Breast lump: A localized swelling, knot, bump, bulge or protuberance in the breast. Breast lumps may appear in both sexes at all ages. In women, the fear is usually of breast cancer but many breast lumps turn out, fortunately, to be due to benign conditions that can be successfully treated such as infection, trauma, fibroadenoma, cyst, or fibrocystic condition of the breast.
Cancer: An abnormal growth of cells which tend to proliferate in an uncontrolled way and, in some cases, to metastasize (spread).
Cell: The basic structural and functional unit in people and all living things. Each cell is a small container of chemicals and water wrapped in a membrane.
Chemoprevention: Chemoprophylaxis refers to the administration of a medication for the purpose of preventing disease or infection. Chromosomes Units of DNA in the body's cells
CT scan: A special type of X-ray that provides a three-dimensional picture of the inside of the body. The initials stand for 'computerised tomography'
DNA: Deoxyribonucleic acid. One of two types of molecules that encode genetic information. (The other is RNA. In humans DNA is the genetic material; RNA is transcribed from it. In some other organisms, RNA is the genetic material and, in reverse fashion, the DNA is transcribed from it.)
Duct: A passage or a tube with well-defined walls suitable for the conveyance of air or liquids, as the bile duct and the pancreatic duct.
Ductal carcinoma in situ (DCIS): Ductal carcinoma in situ (DCIS) is the presence of abnormal cells inside a milk duct in the breast. DCIS is considered the earliest form of breast cancer. DCIS is non-invasive, meaning it hasn't spread out of the milk duct to invade other parts of the breast.
Estrogen: Estrogen is a female hormone produced by the ovaries. Estrogen deficiency can lead to osteoporosis.
Estrogen receptor: Refers to a group of receptors that are activated by the hormone 17β-estradiol (estrogen). Two types of estrogen receptor exist: ER, which is a member of the nuclear hormone family of intracellular receptors, and the estrogen G protein-coupled receptor GPR30 (GPER), which is a G protein-coupled receptor. The main function of the estrogen receptor is as a DNA-binding transcription factor that regulates gene expression. However, the estrogen receptor has additional functions independent of DNA binding.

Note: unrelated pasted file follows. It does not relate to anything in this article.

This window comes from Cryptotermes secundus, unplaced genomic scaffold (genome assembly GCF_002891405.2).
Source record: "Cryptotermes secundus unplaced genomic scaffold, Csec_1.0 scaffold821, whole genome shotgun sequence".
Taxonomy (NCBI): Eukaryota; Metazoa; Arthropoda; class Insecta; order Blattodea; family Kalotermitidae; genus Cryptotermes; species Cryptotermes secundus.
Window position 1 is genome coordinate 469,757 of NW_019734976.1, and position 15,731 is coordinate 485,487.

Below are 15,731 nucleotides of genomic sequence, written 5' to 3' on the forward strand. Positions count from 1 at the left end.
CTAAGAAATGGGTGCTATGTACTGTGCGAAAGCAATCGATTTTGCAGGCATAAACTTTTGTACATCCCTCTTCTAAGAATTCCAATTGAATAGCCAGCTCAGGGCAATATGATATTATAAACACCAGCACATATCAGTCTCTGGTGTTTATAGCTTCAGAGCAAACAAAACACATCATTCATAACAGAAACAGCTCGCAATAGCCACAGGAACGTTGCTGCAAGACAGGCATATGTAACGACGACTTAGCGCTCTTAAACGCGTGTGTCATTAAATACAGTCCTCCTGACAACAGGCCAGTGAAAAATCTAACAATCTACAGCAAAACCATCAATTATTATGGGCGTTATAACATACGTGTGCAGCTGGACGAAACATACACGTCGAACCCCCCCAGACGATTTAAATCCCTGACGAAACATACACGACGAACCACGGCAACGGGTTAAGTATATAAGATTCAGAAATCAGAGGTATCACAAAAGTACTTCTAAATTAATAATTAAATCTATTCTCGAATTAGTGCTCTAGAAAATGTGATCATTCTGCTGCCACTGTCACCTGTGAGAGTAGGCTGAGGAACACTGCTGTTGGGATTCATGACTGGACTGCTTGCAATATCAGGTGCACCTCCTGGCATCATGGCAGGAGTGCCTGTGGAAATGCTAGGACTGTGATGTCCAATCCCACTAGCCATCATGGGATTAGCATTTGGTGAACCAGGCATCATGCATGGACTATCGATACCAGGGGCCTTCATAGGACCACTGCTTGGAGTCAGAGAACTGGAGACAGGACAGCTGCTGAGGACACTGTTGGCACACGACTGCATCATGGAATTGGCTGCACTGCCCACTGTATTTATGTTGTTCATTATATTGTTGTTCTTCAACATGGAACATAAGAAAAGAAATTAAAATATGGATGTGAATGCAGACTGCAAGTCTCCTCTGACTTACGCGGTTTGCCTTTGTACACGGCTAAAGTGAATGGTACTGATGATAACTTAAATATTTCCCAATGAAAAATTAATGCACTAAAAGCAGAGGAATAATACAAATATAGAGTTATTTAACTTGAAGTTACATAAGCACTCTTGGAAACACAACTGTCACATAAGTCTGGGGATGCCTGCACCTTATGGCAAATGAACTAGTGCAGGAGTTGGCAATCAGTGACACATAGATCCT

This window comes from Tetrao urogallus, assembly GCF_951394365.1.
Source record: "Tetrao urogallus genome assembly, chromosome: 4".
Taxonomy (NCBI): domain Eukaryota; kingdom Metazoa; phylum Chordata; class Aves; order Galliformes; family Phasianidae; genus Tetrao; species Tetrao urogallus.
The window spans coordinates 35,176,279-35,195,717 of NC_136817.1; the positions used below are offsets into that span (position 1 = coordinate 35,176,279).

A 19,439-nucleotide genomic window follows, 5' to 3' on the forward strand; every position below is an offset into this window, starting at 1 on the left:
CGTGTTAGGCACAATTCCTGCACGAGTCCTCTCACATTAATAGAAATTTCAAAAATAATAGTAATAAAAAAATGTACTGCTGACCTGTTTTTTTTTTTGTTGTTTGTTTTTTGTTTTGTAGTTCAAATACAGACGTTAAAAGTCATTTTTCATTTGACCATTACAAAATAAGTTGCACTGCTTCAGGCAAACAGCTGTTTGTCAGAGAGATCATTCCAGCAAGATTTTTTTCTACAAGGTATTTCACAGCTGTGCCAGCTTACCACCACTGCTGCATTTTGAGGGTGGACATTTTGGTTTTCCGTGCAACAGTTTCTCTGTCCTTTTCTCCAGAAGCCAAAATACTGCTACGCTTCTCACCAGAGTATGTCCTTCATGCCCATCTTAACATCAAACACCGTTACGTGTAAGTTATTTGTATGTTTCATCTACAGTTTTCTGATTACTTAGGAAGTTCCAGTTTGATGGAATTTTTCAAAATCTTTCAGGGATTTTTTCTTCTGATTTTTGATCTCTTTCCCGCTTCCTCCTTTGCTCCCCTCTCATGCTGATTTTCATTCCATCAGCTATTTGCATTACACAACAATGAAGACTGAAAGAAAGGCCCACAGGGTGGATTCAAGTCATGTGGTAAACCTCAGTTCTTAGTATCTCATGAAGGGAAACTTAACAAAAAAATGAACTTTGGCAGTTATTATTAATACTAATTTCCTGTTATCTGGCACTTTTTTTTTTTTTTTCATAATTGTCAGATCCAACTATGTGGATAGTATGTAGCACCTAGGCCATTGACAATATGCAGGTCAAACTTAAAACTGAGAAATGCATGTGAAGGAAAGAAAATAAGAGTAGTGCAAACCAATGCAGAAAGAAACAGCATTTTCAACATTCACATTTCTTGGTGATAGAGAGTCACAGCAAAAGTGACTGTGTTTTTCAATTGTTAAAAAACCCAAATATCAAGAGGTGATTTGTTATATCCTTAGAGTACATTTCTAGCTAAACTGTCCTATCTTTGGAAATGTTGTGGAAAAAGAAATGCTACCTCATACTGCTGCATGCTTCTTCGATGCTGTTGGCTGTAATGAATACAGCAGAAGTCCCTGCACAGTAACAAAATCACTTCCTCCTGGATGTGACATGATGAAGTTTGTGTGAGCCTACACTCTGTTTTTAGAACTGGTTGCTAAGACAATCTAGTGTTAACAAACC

Family history: The family structure and relationships within the family, including information about diseases in family members.
Gail model: A computer program that uses personal and family history to estimate a woman's chance of developing breast cancer.
In 1989, scientists from the National Cancer Institute and the National Surgical Adjuvant Breast and Bowel Project (?check) in the USA came up with a test to allow women to estimate their risk of developing breast cancer. It was based on a number of clinical factors such as a woman's:
- family history
- medical history
- hormonal and menstrual history
- reproductive history
The test was called the Gail test and it is still the most commonly used breast cancer risk assessment tool anywhere in the world.
How does the Gail test work? The test compares a woman's clinical factors with data gathered on over 280,000 women aged between 35 and 74. It then comes up with a score, based on a percentage likelihood of developing breast cancer compared with other women.
In the Gail test you are given a 5 year and lifetime risk percentage score.
Gene: The basic biological unit of heredity. A segment of deoxyribonucleic acid (DNA) needed to contribute to a function.
Gene testing: Testing a sample of blood (or another fluid or tissue) for evidence of a gene. The evidence can be biochemical, chromosomal, or genetic. The aim is to learn whether a gene for a disease is present or absent.
Genetic: Having to do with genes and genetic information.
Genetic instability: the inability to prevent the gain, loss and rearrangement of genomic DNA during cell division; a common genetic alteration in cancer
Genetic markers: A gene or short sequence of DNA used to identify a chromosome or to locate other genes on a genetic map. It can be described as a variation (which may arise due to mutation or alteration in the genomic loci) that can be observed.
Genetic predisposition: an inherited genetic pattern that makes one susceptible to a certain disease. Having a genetic predisposition for a disease does not mean that you will get that disease, but your risk may be higher than that of the general population.
Genetic risk: The probability of an action or inaction having a negative impact on the genetic character of a population or species.